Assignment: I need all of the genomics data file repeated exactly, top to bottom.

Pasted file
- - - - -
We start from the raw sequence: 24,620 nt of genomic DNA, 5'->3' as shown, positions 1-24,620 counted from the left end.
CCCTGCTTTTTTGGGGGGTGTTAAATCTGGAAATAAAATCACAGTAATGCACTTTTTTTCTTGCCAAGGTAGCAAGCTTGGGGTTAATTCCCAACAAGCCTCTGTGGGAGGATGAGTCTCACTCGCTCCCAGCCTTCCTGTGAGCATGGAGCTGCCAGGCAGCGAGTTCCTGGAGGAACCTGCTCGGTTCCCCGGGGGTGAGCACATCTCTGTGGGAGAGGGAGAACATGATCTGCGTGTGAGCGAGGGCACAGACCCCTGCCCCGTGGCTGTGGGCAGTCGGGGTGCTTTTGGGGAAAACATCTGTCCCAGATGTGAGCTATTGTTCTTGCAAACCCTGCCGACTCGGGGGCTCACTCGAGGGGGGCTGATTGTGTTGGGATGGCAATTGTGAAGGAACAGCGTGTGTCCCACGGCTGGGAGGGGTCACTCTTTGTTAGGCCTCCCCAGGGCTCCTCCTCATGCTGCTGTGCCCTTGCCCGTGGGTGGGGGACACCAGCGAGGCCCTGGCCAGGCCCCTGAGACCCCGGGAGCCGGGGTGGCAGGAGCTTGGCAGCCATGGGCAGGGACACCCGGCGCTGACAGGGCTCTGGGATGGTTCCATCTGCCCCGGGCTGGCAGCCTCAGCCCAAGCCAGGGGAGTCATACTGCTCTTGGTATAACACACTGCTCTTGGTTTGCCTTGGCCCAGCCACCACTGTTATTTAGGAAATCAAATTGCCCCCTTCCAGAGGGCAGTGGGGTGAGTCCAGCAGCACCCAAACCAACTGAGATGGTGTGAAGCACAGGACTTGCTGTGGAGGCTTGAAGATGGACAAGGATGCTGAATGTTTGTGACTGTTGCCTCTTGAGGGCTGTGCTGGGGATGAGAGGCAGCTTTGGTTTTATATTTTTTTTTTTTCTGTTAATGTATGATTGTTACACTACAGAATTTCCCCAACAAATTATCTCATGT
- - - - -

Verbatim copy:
We start from the raw sequence: 24,620 nt of genomic DNA, 5'->3' as shown, positions 1-24,620 counted from the left end.
CCCTGCTTTTTTGGGGGGTGTTAAATCTGGAAATAAAATCACAGTAATGCACTTTTTTTCTTGCCAAGGTAGCAAGCTTGGGGTTAATTCCCAACAAGCCTCTGTGGGAGGATGAGTCTCACTCGCTCCCAGCCTTCCTGTGAGCATGGAGCTGCCAGGCAGCGAGTTCCTGGAGGAACCTGCTCGGTTCCCCGGGGGTGAGCACATCTCTGTGGGAGAGGGAGAACATGATCTGCGTGTGAGCGAGGGCACAGACCCCTGCCCCGTGGCTGTGGGCAGTCGGGGTGCTTTTGGGGAAAACATCTGTCCCAGATGTGAGCTATTGTTCTTGCAAACCCTGCCGACTCGGGGGCTCACTCGAGGGGGGCTGATTGTGTTGGGATGGCAATTGTGAAGGAACAGCGTGTGTCCCACGGCTGGGAGGGGTCACTCTTTGTTAGGCCTCCCCAGGGCTCCTCCTCATGCTGCTGTGCCCTTGCCCGTGGGTGGGGGACACCAGCGAGGCCCTGGCCAGGCCCCTGAGACCCCGGGAGCCGGGGTGGCAGGAGCTTGGCAGCCATGGGCAGGGACACCCGGCGCTGACAGGGCTCTGGGATGGTTCCATCTGCCCCGGGCTGGCAGCCTCAGCCCAAGCCAGGGGAGTCATACTGCTCTTGGTATAACACACTGCTCTTGGTTTGCCTTGGCCCAGCCACCACTGTTATTTAGGAAATCAAATTGCCCCCTTCCAGAGGGCAGTGGGGTGAGTCCAGCAGCACCCAAACCAACTGAGATGGTGTGAAGCACAGGACTTGCTGTGGAGGCTTGAAGATGGACAAGGATGCTGAATGTTTGTGACTGTTGCCTCTTGAGGGCTGTGCTGGGGATGAGAGGCAGCTTTGGTTTTATATTTTTTTTTTTTCTGTTAATGTATGATTGTTACACTACAGAATTTCCCCAACAAATTATCTCATGT